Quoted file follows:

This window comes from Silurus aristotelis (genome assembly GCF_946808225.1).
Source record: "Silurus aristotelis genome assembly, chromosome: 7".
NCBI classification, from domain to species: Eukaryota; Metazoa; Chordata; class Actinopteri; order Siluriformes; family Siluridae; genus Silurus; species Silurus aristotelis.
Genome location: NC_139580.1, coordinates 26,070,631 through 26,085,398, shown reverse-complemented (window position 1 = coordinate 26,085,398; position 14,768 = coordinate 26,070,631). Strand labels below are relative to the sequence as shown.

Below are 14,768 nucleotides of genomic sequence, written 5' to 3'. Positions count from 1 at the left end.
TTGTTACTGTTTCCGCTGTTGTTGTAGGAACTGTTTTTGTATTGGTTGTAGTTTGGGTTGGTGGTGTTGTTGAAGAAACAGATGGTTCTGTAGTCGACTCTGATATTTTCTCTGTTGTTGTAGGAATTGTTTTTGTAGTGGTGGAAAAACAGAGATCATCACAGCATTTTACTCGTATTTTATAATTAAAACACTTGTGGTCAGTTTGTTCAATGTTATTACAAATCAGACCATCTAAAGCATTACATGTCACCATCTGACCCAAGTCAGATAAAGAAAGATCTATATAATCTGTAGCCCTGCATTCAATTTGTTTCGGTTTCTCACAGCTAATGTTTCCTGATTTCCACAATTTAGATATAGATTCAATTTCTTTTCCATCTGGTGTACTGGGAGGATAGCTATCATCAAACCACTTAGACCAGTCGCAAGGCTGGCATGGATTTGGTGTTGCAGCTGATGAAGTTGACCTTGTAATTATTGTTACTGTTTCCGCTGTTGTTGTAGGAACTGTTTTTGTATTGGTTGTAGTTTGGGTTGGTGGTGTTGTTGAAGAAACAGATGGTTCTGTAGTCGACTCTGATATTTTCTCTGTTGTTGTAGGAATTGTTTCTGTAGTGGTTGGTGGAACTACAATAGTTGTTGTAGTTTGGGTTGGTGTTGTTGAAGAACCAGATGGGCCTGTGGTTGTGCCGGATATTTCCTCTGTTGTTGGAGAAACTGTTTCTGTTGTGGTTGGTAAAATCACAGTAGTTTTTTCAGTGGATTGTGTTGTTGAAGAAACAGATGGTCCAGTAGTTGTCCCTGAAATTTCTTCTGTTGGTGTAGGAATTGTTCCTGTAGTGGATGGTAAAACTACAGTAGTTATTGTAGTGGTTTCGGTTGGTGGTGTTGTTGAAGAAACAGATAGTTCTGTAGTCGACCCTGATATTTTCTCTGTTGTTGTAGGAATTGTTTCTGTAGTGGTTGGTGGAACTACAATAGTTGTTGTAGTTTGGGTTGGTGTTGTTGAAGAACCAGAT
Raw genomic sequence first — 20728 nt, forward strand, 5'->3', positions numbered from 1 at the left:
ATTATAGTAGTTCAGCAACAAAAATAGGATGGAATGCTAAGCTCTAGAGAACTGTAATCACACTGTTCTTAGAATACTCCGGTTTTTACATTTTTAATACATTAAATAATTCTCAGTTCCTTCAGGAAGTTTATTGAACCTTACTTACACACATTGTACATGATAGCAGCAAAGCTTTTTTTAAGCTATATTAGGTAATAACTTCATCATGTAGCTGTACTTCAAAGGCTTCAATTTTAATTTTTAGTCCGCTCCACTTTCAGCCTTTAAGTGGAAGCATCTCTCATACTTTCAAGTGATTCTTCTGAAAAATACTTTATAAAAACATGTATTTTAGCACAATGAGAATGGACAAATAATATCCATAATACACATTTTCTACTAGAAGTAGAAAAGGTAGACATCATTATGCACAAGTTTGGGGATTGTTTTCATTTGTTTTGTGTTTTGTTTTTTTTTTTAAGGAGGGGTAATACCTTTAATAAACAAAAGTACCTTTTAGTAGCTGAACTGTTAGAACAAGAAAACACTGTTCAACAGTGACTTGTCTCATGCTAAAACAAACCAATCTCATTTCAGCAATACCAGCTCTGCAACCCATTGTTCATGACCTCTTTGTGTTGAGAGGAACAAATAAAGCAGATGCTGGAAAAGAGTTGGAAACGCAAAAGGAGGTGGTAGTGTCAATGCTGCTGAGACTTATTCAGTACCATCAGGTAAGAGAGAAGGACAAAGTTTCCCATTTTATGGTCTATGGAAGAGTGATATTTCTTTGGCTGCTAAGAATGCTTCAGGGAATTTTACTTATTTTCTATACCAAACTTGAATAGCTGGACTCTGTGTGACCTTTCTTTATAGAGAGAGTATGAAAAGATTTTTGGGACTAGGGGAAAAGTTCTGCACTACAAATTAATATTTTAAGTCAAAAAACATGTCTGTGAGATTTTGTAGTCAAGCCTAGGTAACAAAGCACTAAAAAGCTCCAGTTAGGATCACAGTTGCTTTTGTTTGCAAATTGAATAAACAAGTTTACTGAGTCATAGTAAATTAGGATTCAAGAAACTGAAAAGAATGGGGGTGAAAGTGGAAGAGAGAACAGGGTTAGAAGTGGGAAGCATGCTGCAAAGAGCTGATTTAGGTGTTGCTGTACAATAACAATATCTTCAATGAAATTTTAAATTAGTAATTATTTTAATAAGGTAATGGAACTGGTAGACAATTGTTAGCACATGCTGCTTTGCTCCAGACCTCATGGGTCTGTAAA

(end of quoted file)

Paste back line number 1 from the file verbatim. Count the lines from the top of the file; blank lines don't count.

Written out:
This window comes from Silurus aristotelis (genome assembly GCF_946808225.1).